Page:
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Sermon for Easter Sunrise Service 16 April 2017

FIRST READING Exodus 14:10-15:1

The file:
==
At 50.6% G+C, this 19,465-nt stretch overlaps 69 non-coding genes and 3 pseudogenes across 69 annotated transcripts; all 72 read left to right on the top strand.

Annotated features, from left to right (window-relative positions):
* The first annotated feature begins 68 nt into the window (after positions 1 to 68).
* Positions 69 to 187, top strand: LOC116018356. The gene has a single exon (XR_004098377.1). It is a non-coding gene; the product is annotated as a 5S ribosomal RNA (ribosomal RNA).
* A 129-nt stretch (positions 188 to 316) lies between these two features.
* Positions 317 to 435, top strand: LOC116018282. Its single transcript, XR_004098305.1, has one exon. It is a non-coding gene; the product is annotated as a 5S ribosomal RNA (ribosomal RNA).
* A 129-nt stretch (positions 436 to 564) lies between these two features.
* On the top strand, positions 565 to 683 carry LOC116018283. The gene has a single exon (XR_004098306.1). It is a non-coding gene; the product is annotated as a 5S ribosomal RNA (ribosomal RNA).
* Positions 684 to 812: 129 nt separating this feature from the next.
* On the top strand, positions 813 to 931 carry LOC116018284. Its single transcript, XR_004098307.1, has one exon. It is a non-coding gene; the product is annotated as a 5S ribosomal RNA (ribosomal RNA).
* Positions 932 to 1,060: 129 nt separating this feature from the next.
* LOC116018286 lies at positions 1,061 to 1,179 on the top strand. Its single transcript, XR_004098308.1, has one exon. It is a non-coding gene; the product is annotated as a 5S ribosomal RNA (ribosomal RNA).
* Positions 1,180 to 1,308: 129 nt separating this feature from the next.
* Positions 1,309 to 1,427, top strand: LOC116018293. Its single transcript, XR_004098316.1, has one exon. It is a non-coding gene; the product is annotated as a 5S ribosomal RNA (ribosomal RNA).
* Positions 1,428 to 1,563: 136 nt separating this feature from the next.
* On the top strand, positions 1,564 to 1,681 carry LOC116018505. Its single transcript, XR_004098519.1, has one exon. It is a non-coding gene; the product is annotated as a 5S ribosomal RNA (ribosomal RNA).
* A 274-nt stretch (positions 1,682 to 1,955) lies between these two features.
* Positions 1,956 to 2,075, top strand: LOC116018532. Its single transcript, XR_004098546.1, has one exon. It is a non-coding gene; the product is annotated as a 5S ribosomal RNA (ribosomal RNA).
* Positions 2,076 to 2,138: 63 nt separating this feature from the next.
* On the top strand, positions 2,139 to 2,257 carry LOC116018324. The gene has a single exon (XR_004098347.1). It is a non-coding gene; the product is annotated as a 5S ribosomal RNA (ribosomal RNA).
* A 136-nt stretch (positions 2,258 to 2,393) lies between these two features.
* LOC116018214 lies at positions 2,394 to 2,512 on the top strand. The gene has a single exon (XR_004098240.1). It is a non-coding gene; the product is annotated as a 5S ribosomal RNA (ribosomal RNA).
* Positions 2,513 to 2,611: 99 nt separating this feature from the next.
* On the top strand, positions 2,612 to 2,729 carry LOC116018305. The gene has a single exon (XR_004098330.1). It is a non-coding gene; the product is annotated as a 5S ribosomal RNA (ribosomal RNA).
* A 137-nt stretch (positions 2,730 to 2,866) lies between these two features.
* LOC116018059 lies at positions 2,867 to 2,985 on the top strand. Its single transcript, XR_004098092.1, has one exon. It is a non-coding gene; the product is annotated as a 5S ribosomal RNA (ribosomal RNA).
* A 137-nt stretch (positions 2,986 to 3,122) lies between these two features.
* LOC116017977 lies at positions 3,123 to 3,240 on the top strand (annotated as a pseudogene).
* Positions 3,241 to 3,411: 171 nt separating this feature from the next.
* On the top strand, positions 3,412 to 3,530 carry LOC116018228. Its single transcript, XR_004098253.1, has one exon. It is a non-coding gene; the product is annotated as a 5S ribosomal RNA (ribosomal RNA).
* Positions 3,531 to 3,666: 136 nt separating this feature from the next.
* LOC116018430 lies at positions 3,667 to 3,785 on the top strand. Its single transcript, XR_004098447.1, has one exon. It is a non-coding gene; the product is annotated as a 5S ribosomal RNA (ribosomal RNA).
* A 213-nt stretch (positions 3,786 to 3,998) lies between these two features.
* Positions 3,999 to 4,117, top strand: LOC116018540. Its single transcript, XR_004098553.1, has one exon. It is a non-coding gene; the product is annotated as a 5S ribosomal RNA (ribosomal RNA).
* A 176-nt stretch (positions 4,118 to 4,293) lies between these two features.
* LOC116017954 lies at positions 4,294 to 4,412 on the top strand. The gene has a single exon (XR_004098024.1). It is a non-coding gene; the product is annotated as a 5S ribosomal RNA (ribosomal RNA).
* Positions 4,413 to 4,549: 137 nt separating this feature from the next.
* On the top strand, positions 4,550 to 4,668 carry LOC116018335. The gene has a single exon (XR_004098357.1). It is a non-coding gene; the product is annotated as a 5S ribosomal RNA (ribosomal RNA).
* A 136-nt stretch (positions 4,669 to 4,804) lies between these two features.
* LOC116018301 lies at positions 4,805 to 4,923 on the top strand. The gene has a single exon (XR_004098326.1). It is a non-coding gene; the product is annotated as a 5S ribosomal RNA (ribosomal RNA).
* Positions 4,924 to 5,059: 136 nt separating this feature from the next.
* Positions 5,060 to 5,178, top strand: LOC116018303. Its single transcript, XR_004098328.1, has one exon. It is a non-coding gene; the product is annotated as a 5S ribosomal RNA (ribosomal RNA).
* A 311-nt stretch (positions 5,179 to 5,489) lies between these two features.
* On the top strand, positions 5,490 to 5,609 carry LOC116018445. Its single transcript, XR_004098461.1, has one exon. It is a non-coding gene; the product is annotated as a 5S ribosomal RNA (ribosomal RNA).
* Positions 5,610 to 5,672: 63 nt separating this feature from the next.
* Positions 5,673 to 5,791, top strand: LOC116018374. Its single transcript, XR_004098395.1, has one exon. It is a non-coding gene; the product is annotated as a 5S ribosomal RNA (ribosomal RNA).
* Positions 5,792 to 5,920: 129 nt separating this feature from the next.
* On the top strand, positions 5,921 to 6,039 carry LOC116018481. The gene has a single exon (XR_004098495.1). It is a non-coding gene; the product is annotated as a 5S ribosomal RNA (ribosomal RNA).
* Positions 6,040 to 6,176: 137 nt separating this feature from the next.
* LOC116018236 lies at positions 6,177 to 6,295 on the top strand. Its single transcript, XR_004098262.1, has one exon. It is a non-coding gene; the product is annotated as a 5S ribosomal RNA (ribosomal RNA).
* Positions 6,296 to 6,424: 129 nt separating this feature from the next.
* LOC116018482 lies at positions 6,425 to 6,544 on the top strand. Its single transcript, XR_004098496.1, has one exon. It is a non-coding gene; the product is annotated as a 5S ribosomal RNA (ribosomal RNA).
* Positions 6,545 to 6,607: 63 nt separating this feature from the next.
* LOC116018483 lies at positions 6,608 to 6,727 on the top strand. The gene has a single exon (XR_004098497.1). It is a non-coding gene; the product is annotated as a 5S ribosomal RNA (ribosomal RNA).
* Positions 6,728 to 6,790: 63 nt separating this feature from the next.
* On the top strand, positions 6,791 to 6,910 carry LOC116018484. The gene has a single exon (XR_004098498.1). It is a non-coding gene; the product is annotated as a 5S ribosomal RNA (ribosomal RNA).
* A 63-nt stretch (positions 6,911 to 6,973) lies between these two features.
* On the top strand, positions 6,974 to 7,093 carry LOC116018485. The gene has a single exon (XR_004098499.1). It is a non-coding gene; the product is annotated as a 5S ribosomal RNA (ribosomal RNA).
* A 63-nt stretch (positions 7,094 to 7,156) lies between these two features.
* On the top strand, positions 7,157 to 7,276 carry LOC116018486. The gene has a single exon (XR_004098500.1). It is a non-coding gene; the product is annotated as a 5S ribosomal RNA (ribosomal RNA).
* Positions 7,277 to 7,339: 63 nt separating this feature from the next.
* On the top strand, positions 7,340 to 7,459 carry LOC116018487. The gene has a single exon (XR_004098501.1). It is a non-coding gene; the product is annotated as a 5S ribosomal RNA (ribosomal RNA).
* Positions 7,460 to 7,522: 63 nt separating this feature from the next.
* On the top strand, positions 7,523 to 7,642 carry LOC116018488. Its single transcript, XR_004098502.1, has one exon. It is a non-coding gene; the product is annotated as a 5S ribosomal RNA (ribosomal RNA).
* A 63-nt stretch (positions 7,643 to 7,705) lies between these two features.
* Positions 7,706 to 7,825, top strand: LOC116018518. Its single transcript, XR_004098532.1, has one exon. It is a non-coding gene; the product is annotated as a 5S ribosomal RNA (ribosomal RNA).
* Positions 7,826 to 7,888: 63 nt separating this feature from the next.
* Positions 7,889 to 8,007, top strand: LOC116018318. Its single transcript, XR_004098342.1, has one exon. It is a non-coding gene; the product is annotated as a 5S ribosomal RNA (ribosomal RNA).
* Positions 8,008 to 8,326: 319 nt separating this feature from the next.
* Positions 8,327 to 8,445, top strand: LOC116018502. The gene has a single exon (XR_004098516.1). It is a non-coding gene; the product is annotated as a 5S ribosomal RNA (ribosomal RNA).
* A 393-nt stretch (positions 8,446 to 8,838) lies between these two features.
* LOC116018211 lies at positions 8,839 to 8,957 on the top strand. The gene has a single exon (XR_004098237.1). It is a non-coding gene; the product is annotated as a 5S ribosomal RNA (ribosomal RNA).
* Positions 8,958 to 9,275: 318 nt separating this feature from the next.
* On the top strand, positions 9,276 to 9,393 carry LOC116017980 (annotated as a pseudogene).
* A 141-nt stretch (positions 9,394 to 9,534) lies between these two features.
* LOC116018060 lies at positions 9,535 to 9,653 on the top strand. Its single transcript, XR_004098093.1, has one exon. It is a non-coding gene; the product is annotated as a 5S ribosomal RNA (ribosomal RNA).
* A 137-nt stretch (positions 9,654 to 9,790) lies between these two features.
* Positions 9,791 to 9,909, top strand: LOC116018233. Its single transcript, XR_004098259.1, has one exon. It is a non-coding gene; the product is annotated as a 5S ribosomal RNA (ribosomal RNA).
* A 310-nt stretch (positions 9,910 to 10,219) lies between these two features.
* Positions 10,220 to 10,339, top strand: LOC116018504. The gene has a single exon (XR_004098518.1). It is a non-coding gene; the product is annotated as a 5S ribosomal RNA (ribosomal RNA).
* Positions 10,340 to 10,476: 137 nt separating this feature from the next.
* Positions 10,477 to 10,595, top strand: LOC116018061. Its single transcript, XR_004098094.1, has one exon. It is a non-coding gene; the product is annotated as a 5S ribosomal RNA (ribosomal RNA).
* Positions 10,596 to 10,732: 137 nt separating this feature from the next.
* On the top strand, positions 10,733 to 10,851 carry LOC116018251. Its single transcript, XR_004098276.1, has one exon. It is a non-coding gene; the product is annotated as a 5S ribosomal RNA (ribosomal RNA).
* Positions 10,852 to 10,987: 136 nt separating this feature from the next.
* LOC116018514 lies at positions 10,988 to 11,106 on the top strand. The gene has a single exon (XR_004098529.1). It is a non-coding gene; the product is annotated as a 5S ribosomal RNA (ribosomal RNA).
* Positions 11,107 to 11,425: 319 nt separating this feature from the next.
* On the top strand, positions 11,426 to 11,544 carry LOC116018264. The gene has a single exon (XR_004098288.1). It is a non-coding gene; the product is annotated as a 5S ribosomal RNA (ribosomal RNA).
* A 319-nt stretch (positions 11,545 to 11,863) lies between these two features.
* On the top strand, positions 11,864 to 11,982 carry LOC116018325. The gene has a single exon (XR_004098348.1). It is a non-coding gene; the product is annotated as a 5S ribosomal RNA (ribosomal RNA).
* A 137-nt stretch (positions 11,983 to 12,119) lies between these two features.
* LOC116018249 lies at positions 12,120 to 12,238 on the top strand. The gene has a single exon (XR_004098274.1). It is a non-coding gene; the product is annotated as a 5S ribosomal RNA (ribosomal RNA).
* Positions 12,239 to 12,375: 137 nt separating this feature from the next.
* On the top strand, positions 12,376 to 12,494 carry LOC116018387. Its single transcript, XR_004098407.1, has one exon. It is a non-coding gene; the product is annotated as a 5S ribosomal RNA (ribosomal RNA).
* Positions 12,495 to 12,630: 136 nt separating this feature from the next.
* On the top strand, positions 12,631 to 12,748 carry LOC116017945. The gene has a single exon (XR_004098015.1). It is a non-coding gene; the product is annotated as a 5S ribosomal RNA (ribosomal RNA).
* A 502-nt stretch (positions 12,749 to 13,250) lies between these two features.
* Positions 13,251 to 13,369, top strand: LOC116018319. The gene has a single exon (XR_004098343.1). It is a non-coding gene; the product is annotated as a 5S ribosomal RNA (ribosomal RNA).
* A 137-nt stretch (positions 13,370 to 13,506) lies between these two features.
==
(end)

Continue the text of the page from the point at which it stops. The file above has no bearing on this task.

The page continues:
10When Pharaoh drew near, the people of Israel lifted up their eyes, and behold, the Egyptians were marching after them, and they feared greatly. And the people of Israel cried out to the Lord. 11They said to Moses, “Is it because there are no graves in Egypt that you have taken us away to die in the wilderness? What have you done to us in bringing us out of Egypt? 12Is not this what we said to you in Egypt: ‘Leave us alone that we may serve the Egyptians’? For it would have been better for us to serve the Egyptians than to die in the wilderness.” 13And Moses said to the people, “Fear not, stand firm, and see the salvation of the Lord, which he will work for you today. For the Egyptians whom you see today, you shall never see again. 14The Lord will fight for you, and you have only to be silent.” 15The Lord said to Moses, “Why do you cry to me? Tell the people of Israel to go forward. 16Lift up your staff, and stretch out your hand over the sea and divide it, that the people of Israel may go through the sea on dry ground. 17And I will harden the hearts of the Egyptians so that they shall go in after them, and I will get glory over Pharaoh and all his host, his chariots, and his horsemen. 18And the Egyptians shall know that I am the Lord, when I have gotten glory over Pharaoh, his chariots, and his horsemen.” 19Then the angel of God who was going before the host of Israel moved and went behind them, and the pillar of cloud moved from before them and stood behind them, 20coming between the host of Egypt and the host of Israel. And there was the cloud and the darkness. And it lit up the night without one coming near the other all night. 21Then Moses stretched out his hand over the sea, and the Lord drove the sea back by a strong east wind all night and made the sea dry land, and the waters were divided. 22And the people of Israel went into the midst of the sea on dry ground, the waters being a wall to them on their right hand and on their left. 23The Egyptians pursued and went in after them into the midst of the sea, all Pharaoh’s horses, his chariots, and his horsemen. 24And in the morning watch the Lord in the pillar of fire and of cloud looked down on the Egyptian forces and threw the Egyptian forces into a panic, 25clogging their chariot wheels so that they drove heavily. And the Egyptians said, “Let us flee from before Israel, for the Lord fights for them against the Egyptians.” 26Then the Lord said to Moses, “Stretch out your hand over the sea, that the water may come back upon the Egyptians, upon their chariots, and upon their horsemen.” 27So Moses stretched out his hand over the sea, and the sea returned to its normal course when the morning appeared. And as the Egyptians fled into it, the Lord threw the Egyptians into the midst of the sea. 28The waters returned and covered the chariots and the horsemen; of all the host of Pharaoh that had followed them into the sea, not one of them remained. 29But the people of Israel walked on dry ground through the sea, the waters being a wall to them on their right hand and on their left. 30Thus the Lord saved Israel that day from the hand of the Egyptians, and Israel saw the Egyptians dead on the seashore. 31Israel saw the great power that the Lord used against the Egyptians, so the people feared the Lord, and they believed in the Lord and in his servant Moses. 15 1Then Moses and the people of Israel sang this song to the Lord, saying, “I will sing to the Lord, for he has triumphed gloriously; the horse and his rider he has thrown into the sea.”